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Nicolijne Troubetzkoy: Sarah’s ‘Dark night of the Soul’

Editor’s Note: The Hive is Orphan Black’s weekly Writers’ Room blog. Each week, someone intimately involved with that week’s production will take you behind the scenes. This week is one of Episode 7’s scribes, Nikolijne Troubetzkoy.

I was a latecomer not only to the Orphan Black writing room, but also to this season—having joined halfway through. I came into the very thick of things. Chris, Kate, and Renee were in the middle of breaking Episodes 5 and 6 while Graeme, Russ, and Alex were trying to iron out all the details of Episodes 1, 2, 3, and 4. When it came to Episode 7, the only directives were, first, to try to keep the episode “contained” because Graeme wanted to move a day of shooting from it in order to add it to the finale, and second that this was to be about Sarah’s “dark night of the soul.” I remember Graeme waltzing into the room and writing some pretty terrifying act headers onto the whiteboards before he waltzed right back out to set.

It went something like: Act I: Tears; Act II: Drugs, drugs, drugs; Act III: Sex; Act IV: Vomit/Blood and Act V: Hangover

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So there you go, new girl, have at ‘er…

Orphan is a very plot-driven show. A ton happens in every single episode, and taking your heroine on a bender is all well and good and tons of fun, but you still gotta have a story, don’t you? It wasn’t until Graeme and I brought Beth into this episode that we began to find a through-line.

The first half of the fourth season is emotionally centered around Beth. And to me, Beth’s story is a reflection of what Sarah is going through all the way back to Season 1—after all, she’s the one who dragged Sarah into this whole mess in the first place. So I was really happy that we were able to bring Sarah back to the tracks for this episode. It made real emotional sense to me for her to return to the place she began her journey, at the darkest point of her story—after she’s caused the death of the woman who was ultimately responsible for her creation.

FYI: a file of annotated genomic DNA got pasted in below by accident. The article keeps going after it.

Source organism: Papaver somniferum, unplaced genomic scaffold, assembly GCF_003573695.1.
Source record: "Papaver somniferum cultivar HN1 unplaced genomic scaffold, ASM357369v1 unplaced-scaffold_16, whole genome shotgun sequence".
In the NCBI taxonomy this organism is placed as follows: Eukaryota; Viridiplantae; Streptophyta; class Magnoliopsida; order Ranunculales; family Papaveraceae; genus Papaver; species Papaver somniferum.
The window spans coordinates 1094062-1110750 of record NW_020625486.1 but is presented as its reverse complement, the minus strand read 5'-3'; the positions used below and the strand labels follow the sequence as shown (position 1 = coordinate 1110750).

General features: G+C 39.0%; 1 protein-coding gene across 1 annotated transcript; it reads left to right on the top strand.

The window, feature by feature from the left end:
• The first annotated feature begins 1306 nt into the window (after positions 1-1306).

Of course bringing Sarah and Beth back to the tracks together meant shooting a clone scene outside, which certainly did not fulfill our mandate of writing a “contained” episode. Big fat fail on that one! Instead, it meant a long night on the Bathurst Street bridge in January (thank goodness for those cold dark Canadian winter nights because we were there until 7 a.m.!) with our fantastic director, David Frazee, who had to find creative ways to bring the two sisters together in a believable way without the use of our beloved Technodolly.

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Shooting that bridge scene was every bit as rewarding as we’d hoped it would be, but what I did not expect was that it would be Beth rather than Sarah who brought me to tears. Tatiana is a smart and incredibly nuanced actress (I think we’re all part of the Tat Maslany superfan club here!), and she makes some very surprising choices. The depth of emotion she brought to her performance as Beth (or rather, Sarah’s imagining of Beth) that night really rocked me and everyone else on set that night. I’ll admit it. I was crying like a little baby into my parka behind the monitor.

I hope you guys had as much fun watching this as Graeme and I did writing it!

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